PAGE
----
Skip to main content
Feb 10, 2023

The week in investor relations: Earthquake-struck Turkey stops trading after $35 bn erased, Shell directors sued over climate change and retail investors seek higher-quality stocks

  • The week in investor relations: Earthquake-struck Turkey stops trading after $35 bn erased, Shell directors sued over climate change and retail investors seek higher-quality stocks
Our pick of the IR stories from around the web you might have missed this week

– Turkey’s stock exchange suspended trading for five days and canceled all trades executed on Wednesday, following a sell-off that erased billions of dollars from the value of its main equities gauge after two devastating earthquakes, Bloomberg (paywall) reported. Trading in Turkish equities, futures and option contracts was halted on February 8 and will resume on February 15, according to a statement from Borsa Istanbul. It’s the first time in 24 years the exchange has stopped trading.

Borsa Istanbul also canceled trades that were executed on the morning of February 8 before transactions were suspended, citing low trading volumes. Before those cancellations, the benchmark Borsa Istanbul 100 Index had lost $35 bn in value and was headed for its worst weekly performance since the 2008 global financial crisis.

– The directors of Shell are being personally sued for failing to adequately manage the risks posed to the oil and gas company by climate change, in a case that could set a new precedent for climate-focused shareholder action against corporate boards, noted Investment Week. The lawsuit, filed by environmental law charity ClientEarth, a minor shareholder in Shell, alleges the firm’s 11 directors have breached their legal duties by failing to implement an energy-transition strategy that aligns with the goals of the Paris Agreement. ClientEarth said the claim, brought before the High Court of England and Wales, is the first such action to be brought against a company by a shareholder under the Companies Act.

The so-called derivative action suit has garnered support from a number of Shell’s other investors, with UK pension funds Nest and London CIV, Swedish national pension fund AP3, French asset manager Sanso IS, Belgium’s Degroof Petercam Asset Management and Danish outfits Danske Bank Asset Management, Danica Pension and AP Pension all having published letters of support for the action. The group collectively holds 12 mn of Shell’s 7 bn shares, accounting for less than 0.2 percent of its investor base.

– The head of Canada’s largest stock exchange operator told Yahoo! Finance he’s seeing a change in sentiment among retail investors as they take risk off the table and shift their focus to higher-quality stocks. ‘What we tend to see is that [in] trading activity, both retail and institutional in an uncertain market, you’ll see what I call a flight to quality in terms of more investment in higher-quality, higher-value names with more predictable earnings streams and dividend appreciation,’ John McKenzie, CEO of TMX Group, told Yahoo! Finance Canada in an interview.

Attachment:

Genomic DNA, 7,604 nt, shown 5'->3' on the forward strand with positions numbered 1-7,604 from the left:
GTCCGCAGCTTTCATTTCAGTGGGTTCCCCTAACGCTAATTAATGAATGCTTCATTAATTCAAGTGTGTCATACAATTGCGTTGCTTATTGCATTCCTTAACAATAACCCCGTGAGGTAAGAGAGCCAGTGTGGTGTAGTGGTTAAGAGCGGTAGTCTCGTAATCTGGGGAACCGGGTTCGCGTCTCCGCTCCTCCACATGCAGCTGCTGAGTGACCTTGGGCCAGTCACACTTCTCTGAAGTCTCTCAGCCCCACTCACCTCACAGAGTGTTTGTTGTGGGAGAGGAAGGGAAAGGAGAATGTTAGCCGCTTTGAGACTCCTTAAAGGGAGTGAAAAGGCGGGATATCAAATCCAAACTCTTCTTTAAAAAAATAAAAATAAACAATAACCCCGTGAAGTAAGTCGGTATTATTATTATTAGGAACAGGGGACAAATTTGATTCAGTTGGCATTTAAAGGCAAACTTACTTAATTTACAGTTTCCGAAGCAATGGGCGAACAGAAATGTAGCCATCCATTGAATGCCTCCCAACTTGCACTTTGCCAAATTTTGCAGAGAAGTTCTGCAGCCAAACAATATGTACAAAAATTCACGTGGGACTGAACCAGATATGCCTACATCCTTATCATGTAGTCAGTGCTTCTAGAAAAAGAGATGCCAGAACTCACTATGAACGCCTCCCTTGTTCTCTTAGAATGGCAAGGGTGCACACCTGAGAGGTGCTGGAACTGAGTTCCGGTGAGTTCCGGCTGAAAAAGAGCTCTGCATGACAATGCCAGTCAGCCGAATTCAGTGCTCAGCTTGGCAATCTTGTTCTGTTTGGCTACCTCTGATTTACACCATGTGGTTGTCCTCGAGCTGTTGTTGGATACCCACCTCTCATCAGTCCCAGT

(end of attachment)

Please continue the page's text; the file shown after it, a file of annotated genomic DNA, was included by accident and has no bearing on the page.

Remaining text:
Investors were interested in the TSX heavyweight sectors such as financials and energy, on both the equity and options side, he said, adding that overall trading volumes were down in 2022 but the dollar amount of trading activity was up, indicating more activity in higher-priced stocks. Retail trading revenues make up a very small fraction of TMX’s revenue, McKenzie noted, but added that it’s a very important part of the overall financial market because ‘it’s where a lot of the price discovery happens’.

– The SEC will increase its scrutiny of crypto-trading firms and investment advisers as well as ESG funds, among other issues on its list of top oversight priorities for 2023, reported CNBC. The annual list provides a roadmap for the SEC’s focus over the coming year and reflects areas it believes pose the most risk to investors and the health of US capital markets. Released Tuesday, this year’s list shows ‘the changing landscape and associated risks in the securities market,’ said Richard Best, director of the division of examinations a statement.

The priorities were released two months after the securities agency issued new guidance, requiring publicly traded companies to disclose their exposure to the cryptocurrency market. The release also follows SEC chair Gary Gensler’s warning to cryptocurrency firms to ‘come into compliance’ with securities laws after crypto exchange FTX filed for bankruptcy.

– Tech companies, whose stocks were battered in 2022, now face another beating of sorts, according to MarketWatch. They’re drawing the focus of activist investors, which see a chance to get in at cheaper prices and agitate for changes that will make them richer. An especially voluble bunch of billionaire investors are targeting some of the industry’s biggest names, which are stumbling through layoffs and watching their stock prices plunge and their growth slacken. The investors are preparing to swoop in, take some radical actions to raise stock prices – then sell at a profit.

‘No one is immune. We will see more of this given the market dynamic,’ said the chief executive of one publicly traded tech company that dealt with activist activity. ‘Activists are good at determining what is undervalued and how [that] can be fixed in discrete moves. It seems to be across the board. The larger the activist firm, the more it can invest in a target, so it correlates to larger companies.’

– ESG investment has taken the financial and corporate world by storm but an ESG backlash is now gathering steam, according to the Financial Times. The FT explains that while much of this criticism has come from the US right, it’s not just conservative politicians criticizing the ESG agenda, and these complaints are having an impact.

Staff Writers

The staff writers on IR magazine are from our team of highly experienced journalists.